A legion of fans & Dancehall observers have questioned the legitimacy of Jamaican radio stations and Dancehall’s worth given so many disc jocks have emerged as producers & artistes in recent years. Most notable amongst the disc jocks that’ve worn producer/deejay hats include ZJ Ice, ZJ Chrome who’s produced Riddims such as the Dancehall EFX & Contra Riddims & Tony Matterhorn who recently unveiled his singles, Dancehall Duppy & Hog Pen (Dancehall Duppy Part 2).

 

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ELEPHANT MAN SWEEPS UPPSALA REGGAE FESTIVAL IN SWEDEN

Dancehall’s most energetic deejay Elephant Man is showing no signs of slowing  in 2011 this as he swept thousands of fans off their feet at the 2011 Uppsala Reggae Festival in Sweden with a historic performance last Saturday evening. The Energy God as he is affectionate called made his presents felt in Scandinavian territory as he shared the main stage with other local entertainers including Gyptian, Queen Ifrica, Tony Rebel and Ken Boothe.

Armed with a handful of enthused female dancers the “Pon Di River Pon Di Bank” deejay had the crowd screaming for more as he danced through his long catalog of hit singles. Elephant who is still enjoying rave reviews following his electrifying Reggae Sumfest Dancehall Night performance and the unforgettable Captain America inspired suite designed by Romeich also took the stage at Fullyloaded days later on July 24th where he along with fellow entertainers Beenie Man, Capleton and Bounty Killer provide a power packed set to an early morning crowd.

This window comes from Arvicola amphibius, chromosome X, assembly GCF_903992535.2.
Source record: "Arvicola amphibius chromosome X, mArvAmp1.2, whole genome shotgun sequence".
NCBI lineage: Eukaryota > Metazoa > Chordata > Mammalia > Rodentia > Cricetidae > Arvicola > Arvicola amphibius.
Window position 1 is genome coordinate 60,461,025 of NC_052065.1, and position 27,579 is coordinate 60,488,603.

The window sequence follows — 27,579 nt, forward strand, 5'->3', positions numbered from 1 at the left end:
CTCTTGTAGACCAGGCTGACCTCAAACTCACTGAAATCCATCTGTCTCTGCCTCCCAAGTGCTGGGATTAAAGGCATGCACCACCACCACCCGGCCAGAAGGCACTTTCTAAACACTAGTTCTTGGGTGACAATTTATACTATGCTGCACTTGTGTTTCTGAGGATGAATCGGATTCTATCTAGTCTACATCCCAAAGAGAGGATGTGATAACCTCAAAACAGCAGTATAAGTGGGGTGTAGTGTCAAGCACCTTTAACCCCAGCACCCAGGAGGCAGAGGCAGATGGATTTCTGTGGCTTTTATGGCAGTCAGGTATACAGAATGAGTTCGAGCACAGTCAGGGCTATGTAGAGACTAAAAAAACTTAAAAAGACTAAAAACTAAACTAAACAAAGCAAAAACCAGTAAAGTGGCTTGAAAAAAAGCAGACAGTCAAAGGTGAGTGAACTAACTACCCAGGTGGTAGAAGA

Currently touring several countries in europe Elephant Man will continue to Helsinki Finland on August 10th and from there to Italy on August 13th.

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Twin of Twins take aim at Matterhorn with new single

Popular Dancehall comedic duo, Twin of Twins have launched a scathing lyrical attack on controversial selector turned deejay, Tony Matterhorn with their latest single, “Cancer Free World.” “Cancer Free World” creatively uses Matterhorn’s name to defame his character; including a lyric from the song that states: “Yuh expose yuself wid di name wey yu find, cause Matterhorn a mountain wey bare man a climb.” A full version of the single will be released very soon.

The single was a direct response to recent comments Matterhorn made about them when the “Dutty Wine” singer claimed that he would diss the Twins anywhere he saw them after they alleged that he refused to play their songs during an interview last month in Atlanta. Matterhorn responded to those claims by tweeting, “How y’all never told me Twin of Twins was dissing me today on a radio station in Atl! Now I have to diss those 2 … it’s on … Those … twins! DUMB and DUMBER … it looks like Dancehall Duppy 3 is gonna be here sooner than I think! Lol,”